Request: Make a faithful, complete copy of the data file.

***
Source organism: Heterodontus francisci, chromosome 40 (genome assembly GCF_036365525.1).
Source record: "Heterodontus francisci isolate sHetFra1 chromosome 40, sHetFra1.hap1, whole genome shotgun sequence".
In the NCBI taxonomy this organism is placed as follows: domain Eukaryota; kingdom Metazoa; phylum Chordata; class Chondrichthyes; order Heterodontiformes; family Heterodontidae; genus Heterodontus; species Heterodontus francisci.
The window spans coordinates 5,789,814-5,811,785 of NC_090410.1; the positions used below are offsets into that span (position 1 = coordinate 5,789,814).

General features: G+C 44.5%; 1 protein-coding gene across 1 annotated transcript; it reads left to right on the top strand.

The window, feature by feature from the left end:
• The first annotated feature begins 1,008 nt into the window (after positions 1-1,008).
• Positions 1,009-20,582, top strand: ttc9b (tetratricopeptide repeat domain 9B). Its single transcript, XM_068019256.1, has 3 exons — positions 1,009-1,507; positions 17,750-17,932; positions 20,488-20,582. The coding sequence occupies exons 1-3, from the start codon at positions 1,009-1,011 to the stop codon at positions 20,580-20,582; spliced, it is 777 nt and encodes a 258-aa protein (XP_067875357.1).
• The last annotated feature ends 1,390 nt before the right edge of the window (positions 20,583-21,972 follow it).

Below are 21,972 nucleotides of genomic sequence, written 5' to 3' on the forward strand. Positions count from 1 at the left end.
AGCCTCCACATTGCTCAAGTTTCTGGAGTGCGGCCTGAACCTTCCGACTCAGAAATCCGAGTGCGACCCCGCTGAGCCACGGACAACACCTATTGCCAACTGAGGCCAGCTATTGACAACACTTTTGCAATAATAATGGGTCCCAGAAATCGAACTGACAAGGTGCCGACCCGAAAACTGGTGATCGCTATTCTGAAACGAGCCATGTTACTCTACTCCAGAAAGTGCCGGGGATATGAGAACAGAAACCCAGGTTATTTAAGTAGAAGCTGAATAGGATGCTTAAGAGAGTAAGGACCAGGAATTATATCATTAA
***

Source organism: Heterodontus francisci, chromosome 40 (genome assembly GCF_036365525.1).
Source record: "Heterodontus francisci isolate sHetFra1 chromosome 40, sHetFra1.hap1, whole genome shotgun sequence".
In the NCBI taxonomy this organism is placed as follows: domain Eukaryota; kingdom Metazoa; phylum Chordata; class Chondrichthyes; order Heterodontiformes; family Heterodontidae; genus Heterodontus; species Heterodontus francisci.
The window spans coordinates 5,789,814-5,811,785 of NC_090410.1; the positions used below are offsets into that span (position 1 = coordinate 5,789,814).

General features: G+C 44.5%; 1 protein-coding gene across 1 annotated transcript; it reads left to right on the top strand.

The window, feature by feature from the left end:
• The first annotated feature begins 1,008 nt into the window (after positions 1-1,008).
• Positions 1,009-20,582, top strand: ttc9b (tetratricopeptide repeat domain 9B). Its single transcript, XM_068019256.1, has 3 exons — positions 1,009-1,507; positions 17,750-17,932; positions 20,488-20,582. The coding sequence occupies exons 1-3, from the start codon at positions 1,009-1,011 to the stop codon at positions 20,580-20,582; spliced, it is 777 nt and encodes a 258-aa protein (XP_067875357.1).
• The last annotated feature ends 1,390 nt before the right edge of the window (positions 20,583-21,972 follow it).

Below are 21,972 nucleotides of genomic sequence, written 5' to 3' on the forward strand. Positions count from 1 at the left end.
AGCCTCCACATTGCTCAAGTTTCTGGAGTGCGGCCTGAACCTTCCGACTCAGAAATCCGAGTGCGACCCCGCTGAGCCACGGACAACACCTATTGCCAACTGAGGCCAGCTATTGACAACACTTTTGCAATAATAATGGGTCCCAGAAATCGAACTGACAAGGTGCCGACCCGAAAACTGGTGATCGCTATTCTGAAACGAGCCATGTTACTCTACTCCAGAAAGTGCCGGGGATATGAGAACAGAAACCCAGGTTATTTAAGTAGAAGCTGAATAGGATGCTTAAGAGAGTAAGGACCAGGAATTATATCATTAA